Being illiterate was like being blind. Now I feel like I have come out of the darkness and into the light!
Being able to read and write is something many of us take for granted. But the joy expressed by this 56-year-old woman who learnt to read through a Pakistan Bible Society literacy class says it all: for someone who has never had the opportunity of an education, literacy opens the door to a whole new world. It’s about dignity, independence and wholeness. And yet so many people – one fifth of humanity – are deprived of the basic human right of literacy (see the infographic below.)
We believe that everyone should have the chance to learn to read and write and to enjoy ‘life in all its fulness’, which Jesus offers. And we know that reading the Bible can transform lives. That’s why we are running hundreds of literacy classes for hundreds of thousands of people across the world.
Our work has been officially recognised by UNESCO, with whom we are in consultative partnership. And we are expanding our plans: by 2015, we hope to carry out literacy projects in 50 languages spoken by more than one million people. Around half a million people will directly benefit from these projects. Please pray for our literacy work.
As public debate rages about how to deal with the thousands of refugees trying to enter Europe each year, many of them drowning in the attempt, the Austrian Bible Society and its partners have been working for years to help care for those who end up in Austria.
“The situation of these people saddens me deeply,” says Father Albert Pongo, who regularly visits refugees in detention centres and prisons. He is originally from Ghana and gives the refugees Bibles in their own languages, supplied by the Bible Society.
“I know from personal experience how hard it is to leave your own country, how much energy and effort it takes. Those who do manage to arrive often have to go back to their home country and face the stigma of failure.
“If I could, I would give them the necessary documents, so that they can stay here in Austria. But I can’t. What I can do is to listen to them and to talk to them about their lives and their problems. We read and discuss the Bible together.”
Father Pongo helps the refugees, some of whom aren’t familiar with the Bible, read passages that comfort and strengthen them.
The story of Job, for instance, who lost all his wealth but kept his faith. When the detainees read about him, they see that everything will end well.
“Often we read the psalms together,” he comments. “Psalm 121, for instance, encourages many people. Some people read the whole Bible by themselves, but for others I recommend passages I find very helpful myself. The story of Job, for instance, who lost all his wealth but kept his faith. When the detainees read about him, they see that everything will end well.”
Father Pongo says that the refugees greatly value the Bibles they are given.
“I can see how excited they are when they get their Bible,” he smiles. “They immediately start to flip through and read. I am very happy that the Bible Society provides these Bibles.
“I’d like to ask all supporters of Bible work to pray for all refugees. We all need to do what we can to raise awareness of their situation and to offer as much support as we can.”
The Austrian Bible Society provides thousands of Scriptures in many different languages for free distribution among refugees each year. Please pray for funding for this vital work.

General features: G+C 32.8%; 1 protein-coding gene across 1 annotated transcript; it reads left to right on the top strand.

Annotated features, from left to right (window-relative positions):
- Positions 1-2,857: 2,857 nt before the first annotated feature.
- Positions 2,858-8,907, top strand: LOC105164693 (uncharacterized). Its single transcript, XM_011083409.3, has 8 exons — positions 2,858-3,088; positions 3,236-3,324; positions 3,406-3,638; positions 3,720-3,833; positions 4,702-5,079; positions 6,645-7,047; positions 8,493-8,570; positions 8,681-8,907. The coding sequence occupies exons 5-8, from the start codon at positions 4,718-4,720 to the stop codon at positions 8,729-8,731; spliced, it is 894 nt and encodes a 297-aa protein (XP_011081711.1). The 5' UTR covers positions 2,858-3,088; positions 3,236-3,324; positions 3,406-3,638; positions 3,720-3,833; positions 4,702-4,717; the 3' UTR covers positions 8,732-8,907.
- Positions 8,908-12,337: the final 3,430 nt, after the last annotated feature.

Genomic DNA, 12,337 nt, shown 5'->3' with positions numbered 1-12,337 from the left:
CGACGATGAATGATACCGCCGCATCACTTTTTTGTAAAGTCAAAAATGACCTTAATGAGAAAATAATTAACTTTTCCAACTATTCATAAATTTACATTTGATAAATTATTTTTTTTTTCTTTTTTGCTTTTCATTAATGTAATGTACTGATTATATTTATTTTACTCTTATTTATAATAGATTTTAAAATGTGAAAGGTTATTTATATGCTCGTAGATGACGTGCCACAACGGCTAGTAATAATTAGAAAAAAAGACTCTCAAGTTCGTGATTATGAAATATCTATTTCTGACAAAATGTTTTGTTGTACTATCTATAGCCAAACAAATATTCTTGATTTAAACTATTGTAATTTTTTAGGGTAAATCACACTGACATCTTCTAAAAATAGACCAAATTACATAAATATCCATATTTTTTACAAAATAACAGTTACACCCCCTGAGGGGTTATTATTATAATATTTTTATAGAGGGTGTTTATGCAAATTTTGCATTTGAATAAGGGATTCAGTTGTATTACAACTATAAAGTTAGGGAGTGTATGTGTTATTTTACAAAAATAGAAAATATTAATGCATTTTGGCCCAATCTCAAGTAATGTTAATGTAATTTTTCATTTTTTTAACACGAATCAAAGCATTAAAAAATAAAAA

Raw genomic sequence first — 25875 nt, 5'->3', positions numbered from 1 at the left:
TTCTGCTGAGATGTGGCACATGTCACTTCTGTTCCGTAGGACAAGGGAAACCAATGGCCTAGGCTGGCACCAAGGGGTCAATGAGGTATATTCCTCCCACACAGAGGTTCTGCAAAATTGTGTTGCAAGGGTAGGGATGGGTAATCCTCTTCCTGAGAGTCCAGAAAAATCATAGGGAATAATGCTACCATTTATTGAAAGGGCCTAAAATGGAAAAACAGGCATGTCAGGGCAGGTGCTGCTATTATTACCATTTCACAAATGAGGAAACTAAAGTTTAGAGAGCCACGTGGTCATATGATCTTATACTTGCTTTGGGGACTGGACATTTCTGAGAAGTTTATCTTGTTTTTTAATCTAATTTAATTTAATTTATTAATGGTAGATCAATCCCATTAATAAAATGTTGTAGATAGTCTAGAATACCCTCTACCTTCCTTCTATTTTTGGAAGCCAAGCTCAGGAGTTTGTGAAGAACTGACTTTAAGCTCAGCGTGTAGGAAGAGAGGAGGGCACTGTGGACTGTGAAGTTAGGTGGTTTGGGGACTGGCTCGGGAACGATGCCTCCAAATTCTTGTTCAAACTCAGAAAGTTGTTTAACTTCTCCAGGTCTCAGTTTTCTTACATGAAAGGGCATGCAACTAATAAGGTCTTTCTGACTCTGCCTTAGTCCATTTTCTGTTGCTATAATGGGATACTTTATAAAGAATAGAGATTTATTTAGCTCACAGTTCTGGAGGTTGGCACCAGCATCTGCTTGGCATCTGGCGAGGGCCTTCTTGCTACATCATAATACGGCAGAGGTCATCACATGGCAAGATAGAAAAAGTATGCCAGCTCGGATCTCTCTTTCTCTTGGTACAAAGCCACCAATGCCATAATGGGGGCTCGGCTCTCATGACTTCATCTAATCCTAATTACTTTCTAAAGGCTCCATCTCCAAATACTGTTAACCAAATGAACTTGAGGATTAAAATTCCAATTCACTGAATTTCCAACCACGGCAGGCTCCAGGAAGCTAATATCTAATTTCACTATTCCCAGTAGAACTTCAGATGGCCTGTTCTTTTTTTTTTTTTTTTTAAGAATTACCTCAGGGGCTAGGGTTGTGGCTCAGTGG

Solomon Islands is a country of great linguistic diversity but with little or no literature available in many of its 70 living languages. That’s why adults and children alike are delighted at the arrival of the first Bible Comics in 14 languages.The comics, which tell the story of Abraham, are available in the lingua franca, Pijin, spoken by around 332,000 Solomon Islanders, as well as in Arosi, Bilua, Bughotu, Cheke Holo, Gela, Gao, Kwaio, Lengo, Roviana, Sa’a, Simbo, Ulawa and Zabana.
“It has been wonderful to see children of different languages enjoying the comics,” notes Ledua Turaganivalu of the Bible Society in the South Pacific. “They told our team that although they thought their language was important, they couldn’t read it very well because they’ve had nothing to practise with. These comics will help them get familiar with the written form of their own languages.
Not just children
“And it’s not just children who are happy with the comics – the adults in the villages are also enjoying them. It is helping them to realise that God loves them and that their language is important.”
The comics are being distributed on various different islands by churches and other partners. SIL has been actively involved in distributing the comics alongside relief materials in the wake ofthe worst flooding in the country’s history in April. Twenty-two people died, and the homes and livelihoods of around 50,000 were destroyed. Thousands of people are still in emergency shelters.
“Arosi was very badly affected, so we sent rice and supplies in the first week after the floods hit,” notes Debbie Conwell of SIL. “We included a batch of Bible Comics in the Arosi language. Many other areas, including Bilua and Gao have also been very badly affected and there is going to be a food shortage for some time.”
Please pray for the people of Solomon Islands as they recover from the flooding, and that these Bible Comics will bless them.
The Bible Comics were translated and published as a joint project by the Bible Society in the South Pacific, the Bible Translation and Literacy Partnership and the Solomon Island Translation Advisory Group.
Say the word ‘Caribbean’ and many people think of wide sandy beaches, palm trees and holidays – a kind of paradise. But for a growing number of women there, life is anything but paradise, blighted by the violence they experience at home. That’s why Bible Societies in the region are using the Bible to tackle this increasing scourge, with encouraging results.
*Mary had been trapped in a violent relationship for many years, with her partner’s attacks landing her in hospital several times. She was desperate for help but had no idea what to do. When the Bible Society began equipping churches to assist victims of domestic violence, Mary finally received the help she needed and is starting to turn her life around.
“If only this help had been available earlier, I wouldn’t have spent so many years of my life being victimised,” she says wistfully.
Mary lives in Jamaica but her story is chillingly common across the Caribbean. Although it’s hard to get accurate statistics for each country, the incidence of domestic violence in the region is significant and growing: around 33% of women in Jamaica and27% of women in Barbados, for instance, are victims of some form of domestic violence. It accounts for a large percentage of the region’s crime statistics, too – about 25% of all murders are committed in the home. Nearly all the victims are women.